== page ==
Supreme Court Keeps Section 230 Precedent Protections Intact

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The U.S. Supreme Court Thursday declined to overturn longtime precedent around Section 230 of the Communications Decency Act’s protections for internet platforms. 

In a three-page, unsigned opinion the court declined to answer a core question of an appeal that hoped to hold Google secondarily liable for allegedly aiding and abetting ISIS terrorists through YouTube. Instead, the court remanded the case to the 9th Circuit Court of Appeals after it found a companion appeal didn’t present enough evidence to state a claim under the Justice Against Sponsors of Terrorism Act. 

The two appeals — Twitter v. Taamneh et. al. and Gonzalez et. al. v. Google Inc. — were closely watched this session for their potential impact on how and to what extent Section 230 of the 1996 Communications Decency Act can shield internet platforms from liability over content created by users. In sending the cases back to the 9th Circuit, the Supreme Court upheld the wide-reaching protections federal courts have historically extended to internet platforms. 

The decisions involve two separate but similar lawsuits brought by the families of people killed by terrorism overseas under the Anti-Terrorism Act that was amended in 2016 to create private causes of action against parties that provide material assistance and aid and abet terrorist conduct abroad.

Twitter v. Taamneh involves the relatives of a man killed in a 2017 shooting in Turkey,  allegedly at the direction of ISIS, in a suit against Twitter, Google and Facebook. The complaint argued since each of the social media platforms had users who were members of ISIS and moderators didn’t remove all content posted by those users, the companies aided and abetted promotion of ISIS’ ideology that eventually inspired the terrorist who killed their relative. The lawsuit was dismissed for failure to state a claim but then reinstated by the 9th Circuit that held the plaintiffs plausibly alleged their claims.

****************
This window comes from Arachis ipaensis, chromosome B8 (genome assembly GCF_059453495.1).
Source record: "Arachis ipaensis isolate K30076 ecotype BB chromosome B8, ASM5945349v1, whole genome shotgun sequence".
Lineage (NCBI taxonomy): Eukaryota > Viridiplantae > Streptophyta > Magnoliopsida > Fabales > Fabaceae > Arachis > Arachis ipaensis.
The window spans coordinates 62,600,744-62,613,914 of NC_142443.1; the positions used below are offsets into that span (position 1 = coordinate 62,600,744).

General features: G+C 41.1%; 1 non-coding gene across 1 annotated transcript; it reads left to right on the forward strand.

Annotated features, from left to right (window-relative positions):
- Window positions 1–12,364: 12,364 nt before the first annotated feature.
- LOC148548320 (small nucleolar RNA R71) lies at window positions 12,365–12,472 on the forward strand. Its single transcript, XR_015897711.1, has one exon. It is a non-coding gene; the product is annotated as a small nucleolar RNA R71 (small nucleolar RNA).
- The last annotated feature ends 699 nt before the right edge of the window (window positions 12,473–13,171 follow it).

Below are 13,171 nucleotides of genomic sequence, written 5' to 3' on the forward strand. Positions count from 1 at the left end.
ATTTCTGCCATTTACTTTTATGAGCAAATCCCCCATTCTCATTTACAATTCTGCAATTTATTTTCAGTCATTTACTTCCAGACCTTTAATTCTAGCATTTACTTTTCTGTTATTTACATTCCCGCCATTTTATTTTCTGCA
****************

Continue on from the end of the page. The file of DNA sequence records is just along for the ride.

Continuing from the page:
Gonzalez v. Google was brought by the family of a young woman killed in the 2015 ISIS terrorist attacks in Paris and it claimed that by hosting content created by ISIS and promoting videos through its algorithms, YouTube and its owner Google helped promote ISIS and recruit members and were secondarily liable for the attack. In Gonzalez, the district court dismissed for failing to state a claim. On appeal to the 9th Circuit, the appeals court reinstated most of the claims, but added the defendants were shielded by Section 230. 

Last October, the U.S. Supreme Court agreed to hear the two appeals and decide two questions around liability under the Anti-Terrorism Act and the protections of Section 230.

At oral arguments in March, the nine justices of the court grappled with questions around how to separate user speech from platform speech when content is presented through algorithms and the high court appeared hesitant to overturn traditional interpretations of Section 230 that have played a key role in the development of the internet. 

But the U.S. Supreme Court didn’t touch the Section 230 arguments from Gonzalez and instead upheld and applied the 9th Circuit’s ruling in Twitter v. Taamneh that the plaintiffs failed to state a claim under the Anti-Terrorism Act. 

In the per curriculum ruling, the court wrote Gonzalez and its companion case both failed to state a claim. “We therefore decline to address the application of [Section] 230 to a complaint that appears to state little, if any, plausible claim for relief,” the opinion explained. “Instead, we vacate the judgment below and remand the case for the Ninth Circuit to consider plaintiffs’ complaint in light of our decision in Twitter.”

In the Twitter ruling, a unanimous court ruled common law and precedent around “aiding and abetting” meant the families didn’t state a plausible complaint. The unanimous opinion written by Justice Clarence Thomas reversed the 9th Circuit’s holding. 

In a special concurrence, Justice Ketanji Brown Jackson emphasized the two decisions are narrow and leave the door open to “other cases presenting different allegations and different records may lead to different conclusions.” 

Jackson wrote the appeals came to the court at the motion to dismiss stage meaning the court’s ruling was based on the complaints’ allegations, not a court-established factual record. She added the court’s decisions were based on general principles of tort and criminal law, but those principles aren’t universal. “The common-law propositions this Court identifies…do not necessarily translate to other contexts,” Jackson added.

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